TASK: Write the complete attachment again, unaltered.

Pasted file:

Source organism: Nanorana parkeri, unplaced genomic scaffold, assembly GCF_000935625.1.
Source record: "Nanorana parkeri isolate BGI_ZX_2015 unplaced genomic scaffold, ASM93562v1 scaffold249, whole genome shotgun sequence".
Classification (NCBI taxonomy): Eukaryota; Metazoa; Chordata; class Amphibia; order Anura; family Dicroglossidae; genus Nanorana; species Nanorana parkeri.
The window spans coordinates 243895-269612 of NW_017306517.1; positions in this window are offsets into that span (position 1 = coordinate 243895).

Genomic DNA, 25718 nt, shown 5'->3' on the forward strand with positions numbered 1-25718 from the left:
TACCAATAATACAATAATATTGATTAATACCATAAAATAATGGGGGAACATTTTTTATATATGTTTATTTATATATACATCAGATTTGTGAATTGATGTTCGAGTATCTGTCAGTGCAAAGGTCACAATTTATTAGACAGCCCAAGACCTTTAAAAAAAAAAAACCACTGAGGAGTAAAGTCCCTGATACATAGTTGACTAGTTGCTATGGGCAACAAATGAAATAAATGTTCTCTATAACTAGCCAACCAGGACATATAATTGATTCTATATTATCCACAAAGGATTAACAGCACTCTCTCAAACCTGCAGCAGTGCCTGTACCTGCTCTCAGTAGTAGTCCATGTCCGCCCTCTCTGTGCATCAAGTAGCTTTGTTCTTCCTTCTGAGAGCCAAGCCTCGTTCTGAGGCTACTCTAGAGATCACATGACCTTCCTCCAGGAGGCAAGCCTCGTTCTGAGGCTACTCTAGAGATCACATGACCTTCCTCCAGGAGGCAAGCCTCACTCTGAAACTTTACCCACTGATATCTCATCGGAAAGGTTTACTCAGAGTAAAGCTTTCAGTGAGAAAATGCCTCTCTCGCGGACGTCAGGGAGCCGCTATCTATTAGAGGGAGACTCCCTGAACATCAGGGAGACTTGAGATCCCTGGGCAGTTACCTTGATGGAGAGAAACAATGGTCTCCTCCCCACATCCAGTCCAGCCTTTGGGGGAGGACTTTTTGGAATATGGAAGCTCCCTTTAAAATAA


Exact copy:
Source organism: Nanorana parkeri, unplaced genomic scaffold, assembly GCF_000935625.1.
Source record: "Nanorana parkeri isolate BGI_ZX_2015 unplaced genomic scaffold, ASM93562v1 scaffold249, whole genome shotgun sequence".
Classification (NCBI taxonomy): Eukaryota; Metazoa; Chordata; class Amphibia; order Anura; family Dicroglossidae; genus Nanorana; species Nanorana parkeri.
The window spans coordinates 243895-269612 of NW_017306517.1; positions in this window are offsets into that span (position 1 = coordinate 243895).

Genomic DNA, 25718 nt, shown 5'->3' on the forward strand with positions numbered 1-25718 from the left:
TACCAATAATACAATAATATTGATTAATACCATAAAATAATGGGGGAACATTTTTTATATATGTTTATTTATATATACATCAGATTTGTGAATTGATGTTCGAGTATCTGTCAGTGCAAAGGTCACAATTTATTAGACAGCCCAAGACCTTTAAAAAAAAAAAACCACTGAGGAGTAAAGTCCCTGATACATAGTTGACTAGTTGCTATGGGCAACAAATGAAATAAATGTTCTCTATAACTAGCCAACCAGGACATATAATTGATTCTATATTATCCACAAAGGATTAACAGCACTCTCTCAAACCTGCAGCAGTGCCTGTACCTGCTCTCAGTAGTAGTCCATGTCCGCCCTCTCTGTGCATCAAGTAGCTTTGTTCTTCCTTCTGAGAGCCAAGCCTCGTTCTGAGGCTACTCTAGAGATCACATGACCTTCCTCCAGGAGGCAAGCCTCGTTCTGAGGCTACTCTAGAGATCACATGACCTTCCTCCAGGAGGCAAGCCTCACTCTGAAACTTTACCCACTGATATCTCATCGGAAAGGTTTACTCAGAGTAAAGCTTTCAGTGAGAAAATGCCTCTCTCGCGGACGTCAGGGAGCCGCTATCTATTAGAGGGAGACTCCCTGAACATCAGGGAGACTTGAGATCCCTGGGCAGTTACCTTGATGGAGAGAAACAATGGTCTCCTCCCCACATCCAGTCCAGCCTTTGGGGGAGGACTTTTTGGAATATGGAAGCTCCCTTTAAAATAA